If you like accounts of lexicographical rumbles, this is very likely a book for you. I found it utterly fascinating. ( )
2 vote JBD1 | Nov 11, 2014 |
Showing 1-5 of 7 (next | show all)
In his new book about America’s most controversial dictionary, David Skinner refers to the lexicographer Noah Webster Jr.’s belief that a common language could keep the nation politically and culturally united. “If the Civil War had not proven him wrong,” Mr. Skinner writes, “the controversy over Webster’s Third certainly would have given him second thoughts.”
added by marq | editNew York Times, JANET MASLIN (Oct 24, 2012)
 

» Add other authors

Author nameRoleType of authorWork?Status
David Skinnerprimary authorall editionscalculated
Bozic, MilanCover designersecondary authorsome editionsconfirmed
Stokes, LisaDesignersecondary authorsome editionsconfirmed
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controversy, n. Dispute; debate; agitation of contrary opinions. A dispute is commonly oral, and a controversy in writing. Dispute is often or generally a debate of short duration, a temporary debate; a controversy is often oral and sometimes continued in books or in law for months or years.

Noah Webster, An American Dictionary of the English Language, 1828
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For my wife, Cynthia
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When I started working on this book about Webster's Third and what may be the single greatest language controversy in American history, I envisioned using the occasion to offer my own take on what happened.
They say it is better to pronounce aunt like art.
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Amazon.com Product Description (ISBN 0062027468, Hardcover)

Created by the most respected American publisher of dictionaries and supervised by the editor Philip Gove, Webster's Third broke with tradition, adding thousands of new words and eliminating "artificial notions of correctness," basing proper usage on how language was actually spoken. The dictionary's revolutionary style sparked what David Foster Wallace called "the Fort Sumter of the Usage Wars." Editors and scholars howled for Gove's blood, calling him an enemy of clear thinking, a great relativist who was trying to sweep the English language into chaos. Critics bayed at the dictionary's permissive handling of ain't. Literary intellectuals such as Dwight Macdonald believed the dictionary's scientific approach to language and its abandonment of the old standard of usage represented the unraveling of civilization.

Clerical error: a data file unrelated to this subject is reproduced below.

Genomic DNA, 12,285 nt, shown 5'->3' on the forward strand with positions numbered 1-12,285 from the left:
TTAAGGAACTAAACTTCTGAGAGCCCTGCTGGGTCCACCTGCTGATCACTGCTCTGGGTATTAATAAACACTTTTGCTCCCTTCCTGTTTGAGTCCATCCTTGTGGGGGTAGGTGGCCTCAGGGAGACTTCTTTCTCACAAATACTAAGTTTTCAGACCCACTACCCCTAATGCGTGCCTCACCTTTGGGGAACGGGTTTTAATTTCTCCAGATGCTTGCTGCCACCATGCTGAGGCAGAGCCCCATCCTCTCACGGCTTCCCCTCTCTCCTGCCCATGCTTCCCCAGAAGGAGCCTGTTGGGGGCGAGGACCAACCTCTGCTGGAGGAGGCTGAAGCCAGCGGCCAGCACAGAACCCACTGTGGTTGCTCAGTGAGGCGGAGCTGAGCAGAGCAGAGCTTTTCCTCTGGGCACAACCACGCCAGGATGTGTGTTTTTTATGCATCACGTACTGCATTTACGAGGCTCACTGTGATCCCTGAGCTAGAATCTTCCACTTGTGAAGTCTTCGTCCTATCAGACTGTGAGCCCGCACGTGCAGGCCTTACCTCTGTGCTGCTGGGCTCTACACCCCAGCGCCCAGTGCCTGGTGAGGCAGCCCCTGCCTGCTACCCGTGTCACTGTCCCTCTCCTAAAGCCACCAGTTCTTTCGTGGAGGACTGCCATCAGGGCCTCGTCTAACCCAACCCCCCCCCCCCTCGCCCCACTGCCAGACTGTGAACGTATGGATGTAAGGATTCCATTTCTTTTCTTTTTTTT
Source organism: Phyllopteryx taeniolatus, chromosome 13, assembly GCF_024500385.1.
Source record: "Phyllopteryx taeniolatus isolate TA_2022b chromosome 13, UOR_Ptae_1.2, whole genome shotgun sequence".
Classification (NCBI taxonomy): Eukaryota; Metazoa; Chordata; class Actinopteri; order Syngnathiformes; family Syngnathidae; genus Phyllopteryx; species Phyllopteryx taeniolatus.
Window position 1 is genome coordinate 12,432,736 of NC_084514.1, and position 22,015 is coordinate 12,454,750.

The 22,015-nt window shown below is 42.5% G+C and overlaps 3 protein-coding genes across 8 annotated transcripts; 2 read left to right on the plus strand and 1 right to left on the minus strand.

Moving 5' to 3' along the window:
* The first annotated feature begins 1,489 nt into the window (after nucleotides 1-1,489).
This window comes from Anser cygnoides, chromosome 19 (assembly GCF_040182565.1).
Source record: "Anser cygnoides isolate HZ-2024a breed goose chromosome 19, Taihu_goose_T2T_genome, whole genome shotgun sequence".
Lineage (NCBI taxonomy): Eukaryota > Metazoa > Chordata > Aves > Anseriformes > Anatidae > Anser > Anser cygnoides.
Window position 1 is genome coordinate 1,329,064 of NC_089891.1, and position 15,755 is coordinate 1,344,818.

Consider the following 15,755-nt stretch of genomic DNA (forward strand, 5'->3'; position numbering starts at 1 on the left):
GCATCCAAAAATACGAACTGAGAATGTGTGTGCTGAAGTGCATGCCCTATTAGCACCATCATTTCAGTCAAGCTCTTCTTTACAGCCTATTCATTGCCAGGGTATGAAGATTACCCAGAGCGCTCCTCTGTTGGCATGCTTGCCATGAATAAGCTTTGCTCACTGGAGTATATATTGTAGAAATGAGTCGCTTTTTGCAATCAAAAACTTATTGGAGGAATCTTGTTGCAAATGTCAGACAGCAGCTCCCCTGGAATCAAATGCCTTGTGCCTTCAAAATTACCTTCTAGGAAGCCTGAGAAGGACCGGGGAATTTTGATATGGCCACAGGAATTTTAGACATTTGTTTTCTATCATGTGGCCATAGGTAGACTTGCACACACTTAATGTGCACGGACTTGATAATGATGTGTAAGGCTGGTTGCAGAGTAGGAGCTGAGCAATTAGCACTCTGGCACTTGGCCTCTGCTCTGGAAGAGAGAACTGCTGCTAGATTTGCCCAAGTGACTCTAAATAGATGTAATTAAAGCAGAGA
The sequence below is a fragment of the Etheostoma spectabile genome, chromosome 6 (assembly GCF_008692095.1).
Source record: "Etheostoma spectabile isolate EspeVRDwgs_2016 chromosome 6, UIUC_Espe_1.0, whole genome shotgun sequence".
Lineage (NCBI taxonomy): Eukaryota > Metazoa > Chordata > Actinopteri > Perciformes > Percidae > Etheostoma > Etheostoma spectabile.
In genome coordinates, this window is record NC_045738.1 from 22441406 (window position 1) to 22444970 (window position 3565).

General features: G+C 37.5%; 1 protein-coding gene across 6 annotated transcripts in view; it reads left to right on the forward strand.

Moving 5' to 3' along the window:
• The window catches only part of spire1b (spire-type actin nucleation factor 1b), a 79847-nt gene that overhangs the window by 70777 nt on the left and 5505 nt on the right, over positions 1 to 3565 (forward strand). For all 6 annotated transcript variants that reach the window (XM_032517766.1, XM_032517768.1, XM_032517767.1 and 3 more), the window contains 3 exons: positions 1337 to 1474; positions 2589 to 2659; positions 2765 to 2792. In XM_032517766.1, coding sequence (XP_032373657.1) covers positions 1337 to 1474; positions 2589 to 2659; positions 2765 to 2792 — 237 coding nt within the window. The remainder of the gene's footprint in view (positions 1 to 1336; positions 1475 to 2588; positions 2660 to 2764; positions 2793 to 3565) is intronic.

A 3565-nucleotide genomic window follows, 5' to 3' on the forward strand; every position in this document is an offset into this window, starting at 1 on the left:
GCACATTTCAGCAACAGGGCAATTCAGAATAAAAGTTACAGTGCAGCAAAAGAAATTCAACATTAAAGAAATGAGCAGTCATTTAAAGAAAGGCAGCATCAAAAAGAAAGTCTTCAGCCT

Entertaining and erudite, The Story of Ain't describes a great societal metamorphosis, tracing the fallout of the world wars, the rise of an educated middle class, and the emergence of America as the undisputed leader of the free world, and illuminating how those forces shaped our language. Never before or since has a dictionary so embodied the cultural transformation of the United States.

(retrieved from Amazon Thu, 12 Mar 2015 18:21:34 -0400)

"In 1934, Webster's Second was the great gray eminence of American dictionaries, with 600,000 entries and numerous competitors but no rivals. It served as the all-knowing guide to the world of grammar and information, a kind of one-stop reference work. In 1961, Webster's Third came along and ignited an unprecedented controversy in America's newspapers, universities, and living rooms. The new dictionary's editor, Philip Gove, had overhauled Merriam's long held authoritarian principles to create a reference work that had "no traffic with...artificial notions of correctness or authority. It must be descriptive not prescriptive." Correct use was determined by how the language was actually spoken, and not by "notions of correctness" set by the learned few. Gove's editorial approach had editors and scholars longing for Webster's Second. Reporters across the country sounded off on Gove and his dictionary. The New York Times complained that Webster's had "surrendered to the permissive school that has been busily extending its beachhead on English instruction," the Times called on Merriam to preserve the printing plates for Webster's Second, so that a new start could be made. And soon Dwight MacDonald, a formidable American critic and writer, emerged as Webster's Third's chief nemesis when in the pages of the New Yorker he likened the new dictionary to the end of civilization."--… (more)